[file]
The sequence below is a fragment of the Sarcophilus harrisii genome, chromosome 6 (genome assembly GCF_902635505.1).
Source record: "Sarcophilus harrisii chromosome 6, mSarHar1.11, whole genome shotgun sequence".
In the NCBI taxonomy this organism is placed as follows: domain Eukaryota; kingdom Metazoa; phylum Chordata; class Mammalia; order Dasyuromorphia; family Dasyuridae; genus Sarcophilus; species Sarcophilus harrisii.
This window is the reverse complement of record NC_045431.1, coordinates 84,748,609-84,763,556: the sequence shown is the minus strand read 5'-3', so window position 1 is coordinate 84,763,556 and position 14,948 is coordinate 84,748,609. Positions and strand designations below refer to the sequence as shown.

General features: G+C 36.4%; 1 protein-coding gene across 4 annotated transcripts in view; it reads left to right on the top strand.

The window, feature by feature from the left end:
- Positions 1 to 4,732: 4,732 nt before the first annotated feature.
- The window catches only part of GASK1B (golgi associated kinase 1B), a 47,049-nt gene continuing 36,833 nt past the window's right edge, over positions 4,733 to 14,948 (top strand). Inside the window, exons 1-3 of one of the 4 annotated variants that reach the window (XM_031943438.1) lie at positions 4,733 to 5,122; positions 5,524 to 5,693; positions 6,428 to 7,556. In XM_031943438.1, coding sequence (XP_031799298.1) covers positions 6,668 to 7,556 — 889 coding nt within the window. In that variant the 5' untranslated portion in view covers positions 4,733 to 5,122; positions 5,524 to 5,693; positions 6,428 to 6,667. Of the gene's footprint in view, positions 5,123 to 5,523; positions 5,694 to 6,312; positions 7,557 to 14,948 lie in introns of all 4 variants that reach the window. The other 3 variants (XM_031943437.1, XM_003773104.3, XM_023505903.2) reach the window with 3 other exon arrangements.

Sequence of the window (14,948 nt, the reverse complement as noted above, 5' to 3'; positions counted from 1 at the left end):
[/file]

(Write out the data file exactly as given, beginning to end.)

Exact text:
The sequence below is a fragment of the Sarcophilus harrisii genome, chromosome 6 (genome assembly GCF_902635505.1).
Source record: "Sarcophilus harrisii chromosome 6, mSarHar1.11, whole genome shotgun sequence".
In the NCBI taxonomy this organism is placed as follows: domain Eukaryota; kingdom Metazoa; phylum Chordata; class Mammalia; order Dasyuromorphia; family Dasyuridae; genus Sarcophilus; species Sarcophilus harrisii.
This window is the reverse complement of record NC_045431.1, coordinates 84,748,609-84,763,556: the sequence shown is the minus strand read 5'-3', so window position 1 is coordinate 84,763,556 and position 14,948 is coordinate 84,748,609. Positions and strand designations below refer to the sequence as shown.

General features: G+C 36.4%; 1 protein-coding gene across 4 annotated transcripts in view; it reads left to right on the top strand.

The window, feature by feature from the left end:
- Positions 1 to 4,732: 4,732 nt before the first annotated feature.
- The window catches only part of GASK1B (golgi associated kinase 1B), a 47,049-nt gene continuing 36,833 nt past the window's right edge, over positions 4,733 to 14,948 (top strand). Inside the window, exons 1-3 of one of the 4 annotated variants that reach the window (XM_031943438.1) lie at positions 4,733 to 5,122; positions 5,524 to 5,693; positions 6,428 to 7,556. In XM_031943438.1, coding sequence (XP_031799298.1) covers positions 6,668 to 7,556 — 889 coding nt within the window. In that variant the 5' untranslated portion in view covers positions 4,733 to 5,122; positions 5,524 to 5,693; positions 6,428 to 6,667. Of the gene's footprint in view, positions 5,123 to 5,523; positions 5,694 to 6,312; positions 7,557 to 14,948 lie in introns of all 4 variants that reach the window. The other 3 variants (XM_031943437.1, XM_003773104.3, XM_023505903.2) reach the window with 3 other exon arrangements.

Sequence of the window (14,948 nt, the reverse complement as noted above, 5' to 3'; positions counted from 1 at the left end):